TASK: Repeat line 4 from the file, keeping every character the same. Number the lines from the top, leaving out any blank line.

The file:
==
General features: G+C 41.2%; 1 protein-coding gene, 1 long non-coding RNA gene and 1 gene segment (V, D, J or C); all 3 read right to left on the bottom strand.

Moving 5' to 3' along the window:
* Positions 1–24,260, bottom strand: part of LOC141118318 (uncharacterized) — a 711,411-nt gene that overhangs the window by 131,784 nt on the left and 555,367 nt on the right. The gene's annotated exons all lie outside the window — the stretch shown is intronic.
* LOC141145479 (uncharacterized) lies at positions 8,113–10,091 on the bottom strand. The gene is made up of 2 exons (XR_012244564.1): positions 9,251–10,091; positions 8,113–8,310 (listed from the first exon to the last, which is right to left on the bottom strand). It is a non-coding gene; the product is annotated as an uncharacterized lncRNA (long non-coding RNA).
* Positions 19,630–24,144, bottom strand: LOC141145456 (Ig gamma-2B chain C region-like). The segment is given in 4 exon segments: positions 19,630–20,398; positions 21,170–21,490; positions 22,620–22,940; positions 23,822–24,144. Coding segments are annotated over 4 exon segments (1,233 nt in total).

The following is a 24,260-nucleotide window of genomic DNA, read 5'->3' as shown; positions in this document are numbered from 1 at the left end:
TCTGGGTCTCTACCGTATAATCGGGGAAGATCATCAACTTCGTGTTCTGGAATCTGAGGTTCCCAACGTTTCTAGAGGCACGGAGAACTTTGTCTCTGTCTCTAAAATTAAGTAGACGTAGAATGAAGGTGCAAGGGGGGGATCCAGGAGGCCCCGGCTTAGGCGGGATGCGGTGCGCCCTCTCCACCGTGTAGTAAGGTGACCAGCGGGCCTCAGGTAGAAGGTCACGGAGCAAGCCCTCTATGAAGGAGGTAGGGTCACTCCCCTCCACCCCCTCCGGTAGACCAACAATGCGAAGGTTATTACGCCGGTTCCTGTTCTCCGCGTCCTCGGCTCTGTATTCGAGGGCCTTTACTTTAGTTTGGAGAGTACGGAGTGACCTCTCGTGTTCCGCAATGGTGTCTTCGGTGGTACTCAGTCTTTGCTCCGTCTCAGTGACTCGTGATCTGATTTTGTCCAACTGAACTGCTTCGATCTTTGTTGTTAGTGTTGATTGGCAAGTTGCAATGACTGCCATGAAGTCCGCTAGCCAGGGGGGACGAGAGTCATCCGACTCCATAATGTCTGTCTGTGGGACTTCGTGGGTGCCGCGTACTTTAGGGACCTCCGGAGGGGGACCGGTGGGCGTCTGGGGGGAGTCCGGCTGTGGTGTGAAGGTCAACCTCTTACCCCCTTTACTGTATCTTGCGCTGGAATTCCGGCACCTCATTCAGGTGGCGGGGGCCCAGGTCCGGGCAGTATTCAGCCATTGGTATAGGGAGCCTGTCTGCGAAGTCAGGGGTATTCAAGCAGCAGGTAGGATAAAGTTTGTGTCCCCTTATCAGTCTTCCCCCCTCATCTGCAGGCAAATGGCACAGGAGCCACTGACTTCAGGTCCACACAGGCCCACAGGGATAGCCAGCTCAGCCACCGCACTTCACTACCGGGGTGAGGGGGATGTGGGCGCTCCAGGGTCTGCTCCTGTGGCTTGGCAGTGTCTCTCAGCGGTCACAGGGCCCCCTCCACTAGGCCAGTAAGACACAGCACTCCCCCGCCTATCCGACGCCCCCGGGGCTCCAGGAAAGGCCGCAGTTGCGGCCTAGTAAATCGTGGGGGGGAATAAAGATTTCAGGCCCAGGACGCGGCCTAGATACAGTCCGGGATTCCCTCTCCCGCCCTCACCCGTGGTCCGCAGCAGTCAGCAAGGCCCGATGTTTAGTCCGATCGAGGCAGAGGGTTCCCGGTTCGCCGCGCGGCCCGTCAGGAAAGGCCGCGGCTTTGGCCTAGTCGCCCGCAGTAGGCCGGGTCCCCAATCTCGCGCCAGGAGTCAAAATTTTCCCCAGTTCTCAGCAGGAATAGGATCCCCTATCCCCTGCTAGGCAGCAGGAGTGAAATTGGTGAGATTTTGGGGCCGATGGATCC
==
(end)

* LOC141145479 (uncharacterized) lies at positions 8,113–10,091 on the bottom strand. The gene is made up of 2 exons (XR_012244564.1): positions 9,251–10,091; positions 8,113–8,310 (listed from the first exon to the last, which is right to left on the bottom strand). It is a non-coding gene; the product is annotated as an uncharacterized lncRNA (long non-coding RNA).